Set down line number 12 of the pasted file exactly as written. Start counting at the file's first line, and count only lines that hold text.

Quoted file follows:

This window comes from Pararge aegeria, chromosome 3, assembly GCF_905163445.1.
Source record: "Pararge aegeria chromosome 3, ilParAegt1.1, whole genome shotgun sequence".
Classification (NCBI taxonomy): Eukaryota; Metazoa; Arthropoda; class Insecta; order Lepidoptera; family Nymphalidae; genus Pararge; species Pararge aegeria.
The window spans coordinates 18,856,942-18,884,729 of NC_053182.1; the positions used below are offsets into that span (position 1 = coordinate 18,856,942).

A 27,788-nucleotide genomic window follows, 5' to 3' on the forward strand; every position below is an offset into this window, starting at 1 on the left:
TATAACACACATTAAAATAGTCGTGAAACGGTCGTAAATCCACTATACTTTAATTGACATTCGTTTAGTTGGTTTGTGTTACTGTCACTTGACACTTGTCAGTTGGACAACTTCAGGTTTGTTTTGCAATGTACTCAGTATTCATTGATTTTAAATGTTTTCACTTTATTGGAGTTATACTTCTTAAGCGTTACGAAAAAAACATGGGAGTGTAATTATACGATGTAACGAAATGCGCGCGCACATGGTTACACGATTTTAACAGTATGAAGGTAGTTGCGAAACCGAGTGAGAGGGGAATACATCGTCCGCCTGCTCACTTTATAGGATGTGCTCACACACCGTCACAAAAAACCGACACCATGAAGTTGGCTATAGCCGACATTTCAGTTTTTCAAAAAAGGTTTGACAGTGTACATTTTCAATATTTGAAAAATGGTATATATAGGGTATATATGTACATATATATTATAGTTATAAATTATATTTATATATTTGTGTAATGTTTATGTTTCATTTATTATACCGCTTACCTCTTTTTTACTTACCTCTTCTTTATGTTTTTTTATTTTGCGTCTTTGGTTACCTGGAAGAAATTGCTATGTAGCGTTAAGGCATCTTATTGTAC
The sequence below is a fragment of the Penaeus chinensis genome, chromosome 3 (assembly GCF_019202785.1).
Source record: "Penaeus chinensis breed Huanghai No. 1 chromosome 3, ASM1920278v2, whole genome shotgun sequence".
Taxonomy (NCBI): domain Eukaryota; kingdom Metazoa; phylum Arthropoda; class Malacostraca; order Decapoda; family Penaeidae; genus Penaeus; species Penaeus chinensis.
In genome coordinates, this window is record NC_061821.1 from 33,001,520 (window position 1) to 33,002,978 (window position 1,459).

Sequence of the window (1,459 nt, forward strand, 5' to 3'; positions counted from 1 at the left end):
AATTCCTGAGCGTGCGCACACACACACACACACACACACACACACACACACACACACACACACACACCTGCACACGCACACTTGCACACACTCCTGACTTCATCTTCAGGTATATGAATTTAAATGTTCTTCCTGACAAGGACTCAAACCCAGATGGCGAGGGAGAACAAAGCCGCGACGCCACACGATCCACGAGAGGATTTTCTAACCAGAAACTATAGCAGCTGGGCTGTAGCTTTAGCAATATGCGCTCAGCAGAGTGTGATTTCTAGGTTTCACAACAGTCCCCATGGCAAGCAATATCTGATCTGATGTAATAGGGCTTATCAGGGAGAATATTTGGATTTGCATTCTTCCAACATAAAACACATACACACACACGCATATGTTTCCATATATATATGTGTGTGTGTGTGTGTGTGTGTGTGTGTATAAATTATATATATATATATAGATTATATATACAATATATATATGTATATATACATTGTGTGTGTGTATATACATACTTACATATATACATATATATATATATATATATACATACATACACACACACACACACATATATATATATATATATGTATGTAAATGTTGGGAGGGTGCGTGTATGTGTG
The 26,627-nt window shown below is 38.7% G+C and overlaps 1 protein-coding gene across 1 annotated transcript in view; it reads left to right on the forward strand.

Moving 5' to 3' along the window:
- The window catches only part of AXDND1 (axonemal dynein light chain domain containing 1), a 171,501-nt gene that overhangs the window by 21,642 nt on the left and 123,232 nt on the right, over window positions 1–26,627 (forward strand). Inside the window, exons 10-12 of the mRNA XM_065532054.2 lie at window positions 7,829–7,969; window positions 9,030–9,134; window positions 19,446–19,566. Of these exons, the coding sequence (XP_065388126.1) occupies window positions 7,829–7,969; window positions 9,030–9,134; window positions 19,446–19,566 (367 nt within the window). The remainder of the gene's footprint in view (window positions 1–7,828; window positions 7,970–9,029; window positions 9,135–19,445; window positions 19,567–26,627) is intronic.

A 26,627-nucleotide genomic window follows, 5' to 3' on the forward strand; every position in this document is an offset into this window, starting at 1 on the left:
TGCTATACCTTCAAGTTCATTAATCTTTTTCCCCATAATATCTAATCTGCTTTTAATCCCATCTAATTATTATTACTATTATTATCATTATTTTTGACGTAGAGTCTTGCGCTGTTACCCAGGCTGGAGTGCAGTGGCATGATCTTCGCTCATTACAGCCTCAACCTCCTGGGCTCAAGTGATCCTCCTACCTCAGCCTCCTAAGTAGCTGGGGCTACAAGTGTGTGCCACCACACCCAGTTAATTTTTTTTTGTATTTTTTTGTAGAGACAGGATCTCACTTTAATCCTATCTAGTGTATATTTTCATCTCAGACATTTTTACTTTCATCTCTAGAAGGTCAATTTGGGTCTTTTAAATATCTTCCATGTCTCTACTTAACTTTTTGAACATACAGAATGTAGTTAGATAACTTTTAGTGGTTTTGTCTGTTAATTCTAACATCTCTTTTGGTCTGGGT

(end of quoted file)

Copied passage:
AATTCCTGAGCGTGCGCACACACACACACACACACACACACACACACACACACACACACACACACACCTGCACACGCACACTTGCACACACTCCTGACTTCATCTTCAGGTATATGAATTTAAATGTTCTTCCTGACAAGGACTCAAACCCAGATGGCGAGGGAGAACAAAGCCGCGACGCCACACGATCCACGAGAGGATTTTCTAACCAGAAACTATAGCAGCTGGGCTGTAGCTTTAGCAATATGCGCTCAGCAGAGTGTGATTTCTAGGTTTCACAACAGTCCCCATGGCAAGCAATATCTGATCTGATGTAATAGGGCTTATCAGGGAGAATATTTGGATTTGCATTCTTCCAACATAAAACACATACACACACACGCATATGTTTCCATATATATATGTGTGTGTGTGTGTGTGTGTGTGTGTGTATAAATTATATATATATATATAGATTATATATACAATATATATATGTATATATACATTGTGTGTGTGTATATACATACTTACATATATACATATATATATATATATATATACATACATACACACACACACACACATATATATATATATATATGTATGTAAATGTTGGGAGGGTGCGTGTATGTGTG